Equities have jumped some major hurdles and broke new highs, but the markets are running out of steam after a multi-year bull rally and still face some challenges ahead. Consequently, investors should consider high-quality stock exposure, such as exchange traded funds that track dividend growers, as a way to limit risks while participating in any upside potential.
In recent weeks, U.S. stocks have pushed higher on a better-than-expected second quarter earnings season. U.S. valuations, though, are beginning to look pricey, so any further gains in equities will have to be supported by earnings growth.
“We believe further gains require a meaningful improvement in corporate earnings, particularly in developed markets,” BlackRock analysts, led by Richard Turnill, said in a research note.
“Stocks can still climb, provided EPS continues to recover and inflation remains subdued,” Sam Stovall, Managing Director and U.S. Equity Strategist at S&P Global Market Intelligence, said on a recent webcast.
The stock market still faces a number of headwinds that could cause another risk-off event and trigger another major sell-off.
“High U.S. valuations and strong flows into U.S. equities already appear to reflect part of the good news. A U.S. market overweight has become a consensus trade, our analysis shows, raising the risk of sudden reversals,” according to BlackRock.
For instance, Stovall pointed to a so-called Wall of Worry that could shake investment sentiment, including an aging bull market, an earnings recession, a Federal Reserve rate hike, volatility in the equities market, depressed oil prices, lone-wolf terror attacks, an upcoming U.S. presidential election and a post-Brexit environment.
Consequently, during periods of heightened uncertainty but continued slow growth, investors may seek out more sturdy or stable companies.
“Investors tend to favor stocks with above-average consistencies of raising EPS and dividends during challenging times,” Stovall said.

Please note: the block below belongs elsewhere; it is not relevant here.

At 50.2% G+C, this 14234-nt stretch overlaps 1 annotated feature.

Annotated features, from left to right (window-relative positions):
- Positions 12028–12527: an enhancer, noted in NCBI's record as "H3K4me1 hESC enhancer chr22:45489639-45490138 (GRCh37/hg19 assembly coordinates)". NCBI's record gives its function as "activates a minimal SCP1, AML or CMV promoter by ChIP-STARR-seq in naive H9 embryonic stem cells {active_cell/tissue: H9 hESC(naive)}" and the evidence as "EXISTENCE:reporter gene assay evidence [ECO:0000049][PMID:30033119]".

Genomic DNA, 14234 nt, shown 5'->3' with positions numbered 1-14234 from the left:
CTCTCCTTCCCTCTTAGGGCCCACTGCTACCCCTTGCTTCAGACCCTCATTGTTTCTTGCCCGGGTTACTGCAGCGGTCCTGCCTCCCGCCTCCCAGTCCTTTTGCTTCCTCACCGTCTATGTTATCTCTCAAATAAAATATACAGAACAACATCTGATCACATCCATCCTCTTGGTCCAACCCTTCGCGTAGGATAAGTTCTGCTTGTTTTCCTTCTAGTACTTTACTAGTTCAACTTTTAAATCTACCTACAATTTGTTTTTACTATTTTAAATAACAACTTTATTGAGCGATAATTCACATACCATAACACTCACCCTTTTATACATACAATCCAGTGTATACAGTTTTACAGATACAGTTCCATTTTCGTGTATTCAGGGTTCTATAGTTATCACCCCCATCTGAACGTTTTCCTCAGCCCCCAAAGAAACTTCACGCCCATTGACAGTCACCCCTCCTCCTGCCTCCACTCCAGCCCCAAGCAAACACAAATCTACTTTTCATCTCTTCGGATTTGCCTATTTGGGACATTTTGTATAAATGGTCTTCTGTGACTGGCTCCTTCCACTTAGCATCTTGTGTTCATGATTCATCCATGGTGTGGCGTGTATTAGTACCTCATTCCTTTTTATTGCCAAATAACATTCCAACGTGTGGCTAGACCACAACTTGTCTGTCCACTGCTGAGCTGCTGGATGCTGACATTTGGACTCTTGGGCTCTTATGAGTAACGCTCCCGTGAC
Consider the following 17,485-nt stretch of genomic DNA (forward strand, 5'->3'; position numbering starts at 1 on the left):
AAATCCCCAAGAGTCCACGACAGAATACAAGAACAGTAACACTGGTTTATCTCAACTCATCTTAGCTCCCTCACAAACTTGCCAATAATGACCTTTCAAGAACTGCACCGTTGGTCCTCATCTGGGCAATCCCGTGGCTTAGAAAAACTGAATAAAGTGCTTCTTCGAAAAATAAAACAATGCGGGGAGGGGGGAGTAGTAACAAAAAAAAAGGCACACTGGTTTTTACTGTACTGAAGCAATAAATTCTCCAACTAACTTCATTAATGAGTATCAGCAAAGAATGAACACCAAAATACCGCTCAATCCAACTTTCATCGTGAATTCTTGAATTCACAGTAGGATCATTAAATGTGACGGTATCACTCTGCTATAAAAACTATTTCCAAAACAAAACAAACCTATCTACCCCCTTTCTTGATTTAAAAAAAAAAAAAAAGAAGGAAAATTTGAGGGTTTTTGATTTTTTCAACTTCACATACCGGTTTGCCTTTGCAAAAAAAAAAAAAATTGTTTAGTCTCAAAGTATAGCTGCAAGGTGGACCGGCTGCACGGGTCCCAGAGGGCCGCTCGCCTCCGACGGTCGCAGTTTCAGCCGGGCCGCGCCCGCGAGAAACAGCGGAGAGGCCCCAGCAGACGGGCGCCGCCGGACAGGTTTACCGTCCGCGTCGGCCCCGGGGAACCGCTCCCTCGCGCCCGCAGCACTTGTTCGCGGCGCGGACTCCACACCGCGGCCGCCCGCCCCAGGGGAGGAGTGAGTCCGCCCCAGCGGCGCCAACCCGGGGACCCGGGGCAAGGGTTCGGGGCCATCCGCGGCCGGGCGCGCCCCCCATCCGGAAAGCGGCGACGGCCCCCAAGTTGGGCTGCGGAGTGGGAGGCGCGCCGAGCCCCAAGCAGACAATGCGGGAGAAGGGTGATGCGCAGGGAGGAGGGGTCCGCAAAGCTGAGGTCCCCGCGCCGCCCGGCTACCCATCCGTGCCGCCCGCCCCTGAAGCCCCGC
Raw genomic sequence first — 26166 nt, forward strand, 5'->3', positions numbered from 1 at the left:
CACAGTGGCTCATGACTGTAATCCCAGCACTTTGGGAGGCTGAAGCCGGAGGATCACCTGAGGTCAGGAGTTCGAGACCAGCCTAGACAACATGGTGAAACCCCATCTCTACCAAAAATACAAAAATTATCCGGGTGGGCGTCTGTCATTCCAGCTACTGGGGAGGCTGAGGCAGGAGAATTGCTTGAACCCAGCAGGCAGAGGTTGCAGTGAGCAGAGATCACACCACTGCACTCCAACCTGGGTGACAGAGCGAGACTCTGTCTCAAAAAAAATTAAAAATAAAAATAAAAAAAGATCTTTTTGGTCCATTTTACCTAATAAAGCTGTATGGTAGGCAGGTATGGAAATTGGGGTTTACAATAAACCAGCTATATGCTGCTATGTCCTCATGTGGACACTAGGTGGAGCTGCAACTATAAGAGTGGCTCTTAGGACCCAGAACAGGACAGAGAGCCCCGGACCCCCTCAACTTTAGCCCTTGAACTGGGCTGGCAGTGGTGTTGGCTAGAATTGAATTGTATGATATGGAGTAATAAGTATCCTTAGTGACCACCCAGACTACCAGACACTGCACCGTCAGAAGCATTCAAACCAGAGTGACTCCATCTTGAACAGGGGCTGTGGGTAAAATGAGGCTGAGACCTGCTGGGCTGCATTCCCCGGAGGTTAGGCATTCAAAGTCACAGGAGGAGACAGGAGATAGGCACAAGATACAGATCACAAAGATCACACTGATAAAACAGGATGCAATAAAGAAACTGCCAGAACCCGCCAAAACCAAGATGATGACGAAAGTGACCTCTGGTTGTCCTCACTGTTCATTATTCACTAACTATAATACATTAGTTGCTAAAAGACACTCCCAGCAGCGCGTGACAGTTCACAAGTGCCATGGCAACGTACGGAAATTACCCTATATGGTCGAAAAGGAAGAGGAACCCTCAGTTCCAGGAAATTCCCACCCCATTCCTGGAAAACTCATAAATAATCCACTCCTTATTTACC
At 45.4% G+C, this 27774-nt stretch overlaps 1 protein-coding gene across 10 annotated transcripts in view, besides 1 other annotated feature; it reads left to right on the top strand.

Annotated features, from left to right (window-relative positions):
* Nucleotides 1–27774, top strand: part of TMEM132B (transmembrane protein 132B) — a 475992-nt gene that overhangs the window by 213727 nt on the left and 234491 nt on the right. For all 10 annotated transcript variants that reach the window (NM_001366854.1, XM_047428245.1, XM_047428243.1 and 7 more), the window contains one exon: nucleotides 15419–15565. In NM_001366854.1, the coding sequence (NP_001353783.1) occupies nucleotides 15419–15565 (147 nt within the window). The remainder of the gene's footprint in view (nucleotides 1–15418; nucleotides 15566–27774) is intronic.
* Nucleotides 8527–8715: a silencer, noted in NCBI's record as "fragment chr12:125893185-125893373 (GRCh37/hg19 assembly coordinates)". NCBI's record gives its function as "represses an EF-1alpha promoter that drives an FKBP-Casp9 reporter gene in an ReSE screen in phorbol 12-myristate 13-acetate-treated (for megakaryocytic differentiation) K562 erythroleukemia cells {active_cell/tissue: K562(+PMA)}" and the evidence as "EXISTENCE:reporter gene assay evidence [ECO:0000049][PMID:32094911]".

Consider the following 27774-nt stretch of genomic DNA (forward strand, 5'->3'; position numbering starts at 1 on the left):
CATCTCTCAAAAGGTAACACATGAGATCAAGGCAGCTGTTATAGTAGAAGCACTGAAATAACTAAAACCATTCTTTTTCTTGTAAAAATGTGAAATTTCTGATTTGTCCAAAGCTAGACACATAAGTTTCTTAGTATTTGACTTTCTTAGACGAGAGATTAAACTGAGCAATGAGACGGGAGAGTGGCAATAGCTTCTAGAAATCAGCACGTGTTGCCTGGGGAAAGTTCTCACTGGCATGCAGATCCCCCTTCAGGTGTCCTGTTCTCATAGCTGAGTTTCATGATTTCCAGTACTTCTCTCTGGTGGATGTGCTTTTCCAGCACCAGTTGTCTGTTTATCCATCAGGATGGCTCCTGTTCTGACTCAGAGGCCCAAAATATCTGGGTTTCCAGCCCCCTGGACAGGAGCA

Trending on ETF Trends
Investors may also consider consistent dividend growers as a way to gain exposure to this group of quality companies as dividend growers and high quality stocks share a number of similar characteristics.
“We prefer quality companies that can increase earnings in a low-growth
environment or grow their dividends,” BlackRock analysts said. “U.S. stocks with high dividend payouts, by contrast, look expensive and offer limited earnings potential at this time, we believe.”
ETF investors can also target U.S. dividend growers through a number of options. For instance, the iShares Core Dividend Growth ETF (DGRO) specifically targets companies that pay a qualified dividend, must have at least five years of uninterrupted annual dividend growth and their earnings payout ratio must be less than 75%. DGRO shows a 2.28% 12-month yield.
The Vanguard Dividend Appreciation ETF (VIG) , the largest dividend-related ETF on the market, tracks U.S. stocks that have increased dividends on a regular basis for at least 10 consecutive years and has a 2.16% 12-month yield.
The Schwab US Dividend Equity ETF (SCHD) includes 100 stocks based on strong fundamentals, such as cash flow to debt, return on equity, dividend yield and consistent dividend payouts for at least 10 consecutive years, and it has a 2.78% 12-month yield. The options is also the least expensive dividend ETF, with a 0.07% expense ratio.
The PowerShares Dividend Achievers Portfolio (PFM) also selects companies that have increased annual dividends for 10 or more consecutive fiscal years. The ETF comes with a 2.22% 12-month yield.
The SPDR S&P Dividend ETF (SDY) holds firms that have a minimum dividend increase streak of 20 years for inclusion and shows a 2.39% 12-month yield. Moreover, SDY follows a yield-weighting methodology that allocates a larger weight toward those with higher yields, so the portfolio leans toward more mid-sized companies.
The ProShares S&P 500 Aristocrats ETF (NOBL) only targets S&P 500 companies that have increased their dividends for at least 25 consecutive years and offers a 1.78% 12-month yield.
Companies that have consistently increased dividends tend to be high in quality and show a strong potential for growth. These dividend growers have been able to withstand periods of market duress, exhibiting smaller drawdowns as investors sold off riskier assets, while still delivering strong returns on the upside, to generate improved risk-adjusted returns over the long haul.
Full disclosure: Tom Lydon’s clients own shares of NOBL, SDY.
The opinions and forecasts expressed herein are solely those of Tom Lydon, and may not actually come to pass. Information on this site should not be used or construed as an offer to sell, a solicitation of an offer to buy, or a recommendation for any product.